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Experimental realization of two-isotope collision-assisted Zeeman cooling




Hamilton, Mathew, author
Roberts, Jacob, advisor
Lundeen, Stephen, committee member
Gelfand, Martin, committee member
Bartels, Randy, committee member

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The work presented in this thesis focuses on the demonstration and initial evaluation of a novel non-evaporative cooling method called collision-assisted Zeeman cooling. For this realization, an ultracold gas consisting of a mixture of 87Rb and 8Rb was used. Cooling was accomplished through interisotope inelastic spin-exchange collisions that converted kinetic energy into magnetic energy. Continual optical pumping spin polarized the 85Rb which ensured that only kinetic energy reducing collisions occurred and the scattered pump photons carried entropy out of the system. Thus, cooling of the ultracold gas can be achieved without requiring the loss of any atoms in order to do so. This represents a theoretical advantage over forced evaporative cooling, which is the current state-of-the-art cooling technique in most experiments. This thesis discusses the details of collision-assisted Zeeman cooling, as well as how the theory of the technique has been extended from cooling a single species to cooling with two species. There are many predicted advantages from using two rather than one species of atom in this type of cooling: greater flexibility in finding favorable spin-exchange collision rates, easier requirements on the magnetic fields that must be used, and an additional means to mitigate reabsorption (the primary limitation in many if not most non-evaporative cooling techniques). The experimental considerations needed to prepare a system that simultaneously trapped two isotopes to be able to perform collision-assisted Zeeman cooling are discussed. Because this cooling scheme is highly reliant on the initial conditions of the system, a focused experiment examining the loading of the optical trap with both isotopes of Rb was conducted and the results of that experiment are described here. The first experimental observations of spin-exchange collisions in an ultracold gas mixture of Rb are described as a part of this work. The experiments where collision-assisted Zeeman cooling were demonstrated are then described and evaluated. In this first implementation of the cooling technique the initial densities were too low and optical-pump-induced heating and loss too high for achieving the full predicted performance of the cooling technique. Through additional modeling, these limitations were understood and the necessary improvements for the next iteration of CAZ cooling experiments are laid out at the end of this work.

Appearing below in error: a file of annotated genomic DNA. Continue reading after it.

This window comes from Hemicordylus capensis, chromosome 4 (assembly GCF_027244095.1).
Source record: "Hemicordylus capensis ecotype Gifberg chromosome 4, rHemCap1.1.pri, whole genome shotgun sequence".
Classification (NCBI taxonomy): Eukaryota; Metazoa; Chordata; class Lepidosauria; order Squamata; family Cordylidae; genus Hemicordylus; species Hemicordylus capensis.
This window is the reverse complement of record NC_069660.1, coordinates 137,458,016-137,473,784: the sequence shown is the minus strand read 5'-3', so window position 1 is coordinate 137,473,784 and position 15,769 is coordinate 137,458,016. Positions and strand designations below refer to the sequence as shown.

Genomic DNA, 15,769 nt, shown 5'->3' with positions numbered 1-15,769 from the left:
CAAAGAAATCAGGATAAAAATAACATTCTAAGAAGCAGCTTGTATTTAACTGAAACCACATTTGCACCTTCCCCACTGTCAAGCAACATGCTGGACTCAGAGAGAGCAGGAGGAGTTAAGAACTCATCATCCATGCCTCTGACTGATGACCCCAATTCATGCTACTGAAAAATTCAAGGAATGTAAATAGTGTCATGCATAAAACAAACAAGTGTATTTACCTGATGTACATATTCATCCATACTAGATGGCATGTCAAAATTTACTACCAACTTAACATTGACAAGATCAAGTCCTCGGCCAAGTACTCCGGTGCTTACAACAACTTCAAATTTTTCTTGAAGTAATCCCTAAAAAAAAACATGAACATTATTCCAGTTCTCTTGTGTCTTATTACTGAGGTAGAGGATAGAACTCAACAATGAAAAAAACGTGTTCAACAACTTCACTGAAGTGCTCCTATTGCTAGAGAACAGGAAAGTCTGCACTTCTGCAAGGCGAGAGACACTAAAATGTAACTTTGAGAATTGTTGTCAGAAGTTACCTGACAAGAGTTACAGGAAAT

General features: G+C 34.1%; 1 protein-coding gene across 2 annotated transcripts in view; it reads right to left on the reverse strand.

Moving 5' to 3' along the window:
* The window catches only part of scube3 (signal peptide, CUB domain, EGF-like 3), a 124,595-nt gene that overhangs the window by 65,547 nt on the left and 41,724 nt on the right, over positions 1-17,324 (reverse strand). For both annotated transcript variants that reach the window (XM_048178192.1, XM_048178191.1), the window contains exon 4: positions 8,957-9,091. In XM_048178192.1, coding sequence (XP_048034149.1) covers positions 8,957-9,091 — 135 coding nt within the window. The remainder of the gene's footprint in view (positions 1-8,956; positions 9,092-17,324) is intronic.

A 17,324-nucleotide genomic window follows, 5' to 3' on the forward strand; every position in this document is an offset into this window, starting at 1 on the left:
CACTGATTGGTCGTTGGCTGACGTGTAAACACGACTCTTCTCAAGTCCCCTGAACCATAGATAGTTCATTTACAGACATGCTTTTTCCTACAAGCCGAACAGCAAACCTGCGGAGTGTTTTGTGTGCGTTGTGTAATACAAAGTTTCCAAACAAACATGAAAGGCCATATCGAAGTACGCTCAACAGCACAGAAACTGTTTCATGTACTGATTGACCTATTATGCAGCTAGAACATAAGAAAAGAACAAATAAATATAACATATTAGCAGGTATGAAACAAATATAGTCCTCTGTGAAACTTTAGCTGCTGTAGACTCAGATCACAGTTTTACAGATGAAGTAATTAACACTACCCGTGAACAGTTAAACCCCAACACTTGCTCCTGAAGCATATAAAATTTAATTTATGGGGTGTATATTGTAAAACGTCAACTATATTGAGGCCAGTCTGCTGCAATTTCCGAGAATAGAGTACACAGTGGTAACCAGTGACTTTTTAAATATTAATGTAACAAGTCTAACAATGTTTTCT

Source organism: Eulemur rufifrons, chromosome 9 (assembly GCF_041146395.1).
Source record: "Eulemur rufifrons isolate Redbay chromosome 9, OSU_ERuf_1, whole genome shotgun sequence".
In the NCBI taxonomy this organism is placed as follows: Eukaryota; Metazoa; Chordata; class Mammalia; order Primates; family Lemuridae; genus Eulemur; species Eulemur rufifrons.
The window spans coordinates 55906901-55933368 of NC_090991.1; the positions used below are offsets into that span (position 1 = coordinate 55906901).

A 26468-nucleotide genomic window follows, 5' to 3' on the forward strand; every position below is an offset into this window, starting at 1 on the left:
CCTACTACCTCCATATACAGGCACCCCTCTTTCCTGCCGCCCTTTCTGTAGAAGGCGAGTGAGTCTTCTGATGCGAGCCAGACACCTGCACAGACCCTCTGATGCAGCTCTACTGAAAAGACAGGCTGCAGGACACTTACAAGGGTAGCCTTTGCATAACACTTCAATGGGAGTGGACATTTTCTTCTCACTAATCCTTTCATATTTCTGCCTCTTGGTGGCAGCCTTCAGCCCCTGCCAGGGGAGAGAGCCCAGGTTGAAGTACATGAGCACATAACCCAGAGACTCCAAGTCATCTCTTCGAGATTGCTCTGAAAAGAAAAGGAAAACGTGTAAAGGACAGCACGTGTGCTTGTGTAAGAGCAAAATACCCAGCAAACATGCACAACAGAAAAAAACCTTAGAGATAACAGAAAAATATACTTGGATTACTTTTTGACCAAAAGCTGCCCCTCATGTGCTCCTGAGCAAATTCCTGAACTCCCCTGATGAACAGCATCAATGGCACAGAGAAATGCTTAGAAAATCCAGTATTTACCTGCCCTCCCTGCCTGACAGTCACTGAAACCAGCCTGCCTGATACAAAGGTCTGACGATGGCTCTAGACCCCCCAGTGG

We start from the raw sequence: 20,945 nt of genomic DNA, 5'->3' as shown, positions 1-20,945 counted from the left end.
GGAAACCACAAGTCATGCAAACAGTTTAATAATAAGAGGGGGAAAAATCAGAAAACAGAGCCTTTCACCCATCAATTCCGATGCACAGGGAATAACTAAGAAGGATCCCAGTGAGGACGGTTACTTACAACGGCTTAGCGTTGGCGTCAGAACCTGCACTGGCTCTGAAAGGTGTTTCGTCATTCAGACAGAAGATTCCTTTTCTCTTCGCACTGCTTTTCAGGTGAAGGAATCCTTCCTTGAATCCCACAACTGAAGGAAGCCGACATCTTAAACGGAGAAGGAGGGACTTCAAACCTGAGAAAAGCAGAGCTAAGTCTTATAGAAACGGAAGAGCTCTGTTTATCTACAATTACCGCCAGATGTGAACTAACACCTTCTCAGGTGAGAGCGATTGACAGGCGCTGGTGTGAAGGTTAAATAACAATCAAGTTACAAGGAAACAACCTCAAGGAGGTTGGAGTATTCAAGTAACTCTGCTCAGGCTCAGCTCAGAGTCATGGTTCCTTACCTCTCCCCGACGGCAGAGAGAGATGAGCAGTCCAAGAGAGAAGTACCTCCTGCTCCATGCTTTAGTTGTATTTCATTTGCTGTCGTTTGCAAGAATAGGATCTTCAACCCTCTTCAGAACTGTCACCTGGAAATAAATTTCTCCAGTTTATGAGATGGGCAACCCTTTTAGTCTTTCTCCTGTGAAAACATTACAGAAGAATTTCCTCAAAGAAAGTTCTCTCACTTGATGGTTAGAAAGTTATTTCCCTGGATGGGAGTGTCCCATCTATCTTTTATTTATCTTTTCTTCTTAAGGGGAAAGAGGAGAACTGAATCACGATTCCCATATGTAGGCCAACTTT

2013 Fall.
Includes bibliographical references.

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two isotope
laser cooling


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